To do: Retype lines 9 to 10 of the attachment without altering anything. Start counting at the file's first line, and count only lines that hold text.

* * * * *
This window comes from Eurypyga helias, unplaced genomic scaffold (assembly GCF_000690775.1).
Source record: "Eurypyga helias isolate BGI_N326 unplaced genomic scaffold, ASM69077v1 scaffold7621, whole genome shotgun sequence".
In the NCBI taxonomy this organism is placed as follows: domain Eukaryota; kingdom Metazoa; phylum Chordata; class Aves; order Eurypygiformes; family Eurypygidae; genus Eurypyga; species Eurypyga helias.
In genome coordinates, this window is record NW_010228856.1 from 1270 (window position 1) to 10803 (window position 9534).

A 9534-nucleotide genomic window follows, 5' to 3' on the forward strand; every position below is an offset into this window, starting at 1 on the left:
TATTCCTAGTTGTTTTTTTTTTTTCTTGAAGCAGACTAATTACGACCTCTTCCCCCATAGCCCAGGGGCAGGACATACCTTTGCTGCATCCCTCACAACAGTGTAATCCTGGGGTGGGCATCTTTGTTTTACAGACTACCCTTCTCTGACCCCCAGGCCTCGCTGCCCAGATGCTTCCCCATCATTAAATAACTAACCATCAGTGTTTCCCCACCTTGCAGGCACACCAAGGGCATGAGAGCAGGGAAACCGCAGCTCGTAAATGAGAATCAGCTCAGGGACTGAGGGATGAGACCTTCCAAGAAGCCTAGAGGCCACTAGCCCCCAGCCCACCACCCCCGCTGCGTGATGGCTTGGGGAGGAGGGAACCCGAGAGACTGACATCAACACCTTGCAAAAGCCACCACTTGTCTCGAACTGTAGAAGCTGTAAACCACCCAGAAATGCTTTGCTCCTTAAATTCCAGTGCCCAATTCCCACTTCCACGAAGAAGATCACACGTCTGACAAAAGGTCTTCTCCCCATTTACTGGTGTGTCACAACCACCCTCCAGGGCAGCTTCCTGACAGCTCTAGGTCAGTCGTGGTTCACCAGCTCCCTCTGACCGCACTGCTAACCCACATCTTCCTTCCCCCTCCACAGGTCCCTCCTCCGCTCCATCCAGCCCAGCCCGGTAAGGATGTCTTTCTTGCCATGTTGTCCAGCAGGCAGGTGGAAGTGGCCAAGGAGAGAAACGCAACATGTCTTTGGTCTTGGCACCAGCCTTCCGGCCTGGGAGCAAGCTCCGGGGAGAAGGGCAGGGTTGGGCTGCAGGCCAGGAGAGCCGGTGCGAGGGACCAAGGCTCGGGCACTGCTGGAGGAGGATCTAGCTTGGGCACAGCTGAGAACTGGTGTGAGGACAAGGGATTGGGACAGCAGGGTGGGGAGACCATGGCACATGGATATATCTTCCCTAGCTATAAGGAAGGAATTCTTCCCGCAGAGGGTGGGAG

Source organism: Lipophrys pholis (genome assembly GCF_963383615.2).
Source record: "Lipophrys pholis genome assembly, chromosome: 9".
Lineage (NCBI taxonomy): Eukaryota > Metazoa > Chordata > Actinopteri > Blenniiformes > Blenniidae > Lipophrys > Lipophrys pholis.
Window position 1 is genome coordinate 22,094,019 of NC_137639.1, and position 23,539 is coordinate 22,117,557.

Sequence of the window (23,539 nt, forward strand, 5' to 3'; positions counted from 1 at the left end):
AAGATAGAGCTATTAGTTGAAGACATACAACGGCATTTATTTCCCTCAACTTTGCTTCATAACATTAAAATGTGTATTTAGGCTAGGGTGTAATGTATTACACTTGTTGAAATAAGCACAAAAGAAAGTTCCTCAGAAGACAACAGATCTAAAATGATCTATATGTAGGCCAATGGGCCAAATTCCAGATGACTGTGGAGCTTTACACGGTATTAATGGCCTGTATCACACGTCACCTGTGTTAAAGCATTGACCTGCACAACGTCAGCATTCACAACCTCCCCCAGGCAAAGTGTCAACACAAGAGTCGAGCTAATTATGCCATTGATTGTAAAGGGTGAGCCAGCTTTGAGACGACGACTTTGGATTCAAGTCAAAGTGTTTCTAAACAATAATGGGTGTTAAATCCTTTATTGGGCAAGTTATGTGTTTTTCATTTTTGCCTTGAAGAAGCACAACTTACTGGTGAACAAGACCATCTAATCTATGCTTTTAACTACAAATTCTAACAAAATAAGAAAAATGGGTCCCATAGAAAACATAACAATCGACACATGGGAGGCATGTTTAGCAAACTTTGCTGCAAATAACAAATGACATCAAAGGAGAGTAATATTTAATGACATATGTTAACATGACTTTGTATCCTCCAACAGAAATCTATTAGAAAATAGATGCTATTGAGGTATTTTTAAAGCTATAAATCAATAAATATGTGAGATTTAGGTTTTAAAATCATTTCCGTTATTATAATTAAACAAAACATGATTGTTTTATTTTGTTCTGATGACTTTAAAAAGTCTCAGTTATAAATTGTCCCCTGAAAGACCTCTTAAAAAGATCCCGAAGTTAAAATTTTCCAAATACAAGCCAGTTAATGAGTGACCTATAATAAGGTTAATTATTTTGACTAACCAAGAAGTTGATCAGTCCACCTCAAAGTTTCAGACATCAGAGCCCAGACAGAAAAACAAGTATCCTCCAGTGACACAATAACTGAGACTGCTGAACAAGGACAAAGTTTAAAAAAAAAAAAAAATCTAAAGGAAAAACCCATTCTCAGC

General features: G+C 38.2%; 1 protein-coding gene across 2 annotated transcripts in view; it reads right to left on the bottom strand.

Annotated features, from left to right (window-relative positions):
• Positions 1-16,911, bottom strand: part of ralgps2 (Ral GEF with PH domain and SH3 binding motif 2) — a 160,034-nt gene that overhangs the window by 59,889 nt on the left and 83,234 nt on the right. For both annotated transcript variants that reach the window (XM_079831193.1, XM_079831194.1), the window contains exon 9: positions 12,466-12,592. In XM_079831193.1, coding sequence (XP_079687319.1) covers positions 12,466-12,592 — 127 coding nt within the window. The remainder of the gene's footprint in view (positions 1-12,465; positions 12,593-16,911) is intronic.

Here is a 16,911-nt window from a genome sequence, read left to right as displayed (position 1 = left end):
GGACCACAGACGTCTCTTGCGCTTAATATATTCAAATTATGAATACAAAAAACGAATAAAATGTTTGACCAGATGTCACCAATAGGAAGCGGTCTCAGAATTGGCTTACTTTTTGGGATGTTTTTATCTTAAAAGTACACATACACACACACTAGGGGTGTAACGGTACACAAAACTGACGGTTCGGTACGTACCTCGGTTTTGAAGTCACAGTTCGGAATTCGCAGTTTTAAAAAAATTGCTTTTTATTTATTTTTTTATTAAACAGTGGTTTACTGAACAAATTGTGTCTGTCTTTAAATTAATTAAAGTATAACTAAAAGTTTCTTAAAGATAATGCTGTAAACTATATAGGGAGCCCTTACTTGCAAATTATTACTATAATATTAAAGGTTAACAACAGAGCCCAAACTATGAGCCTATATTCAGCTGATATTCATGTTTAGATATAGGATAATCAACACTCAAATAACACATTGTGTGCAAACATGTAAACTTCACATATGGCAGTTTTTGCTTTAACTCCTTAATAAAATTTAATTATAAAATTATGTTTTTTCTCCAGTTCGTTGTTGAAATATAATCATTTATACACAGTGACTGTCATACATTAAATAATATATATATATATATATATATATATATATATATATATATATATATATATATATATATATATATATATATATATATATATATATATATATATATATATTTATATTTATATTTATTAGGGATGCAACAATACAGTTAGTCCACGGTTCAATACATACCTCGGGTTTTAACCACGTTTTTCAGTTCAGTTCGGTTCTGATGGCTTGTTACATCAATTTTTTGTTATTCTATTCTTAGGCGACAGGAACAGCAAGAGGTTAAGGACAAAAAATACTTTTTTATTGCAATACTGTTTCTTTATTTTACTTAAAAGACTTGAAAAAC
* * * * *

Lineage (NCBI taxonomy): Eukaryota > Metazoa > Chordata > Actinopteri > Blenniiformes > Blenniidae > Lipophrys > Lipophrys pholis.
Window position 1 is genome coordinate 22,094,019 of NC_137639.1, and position 23,539 is coordinate 22,117,557.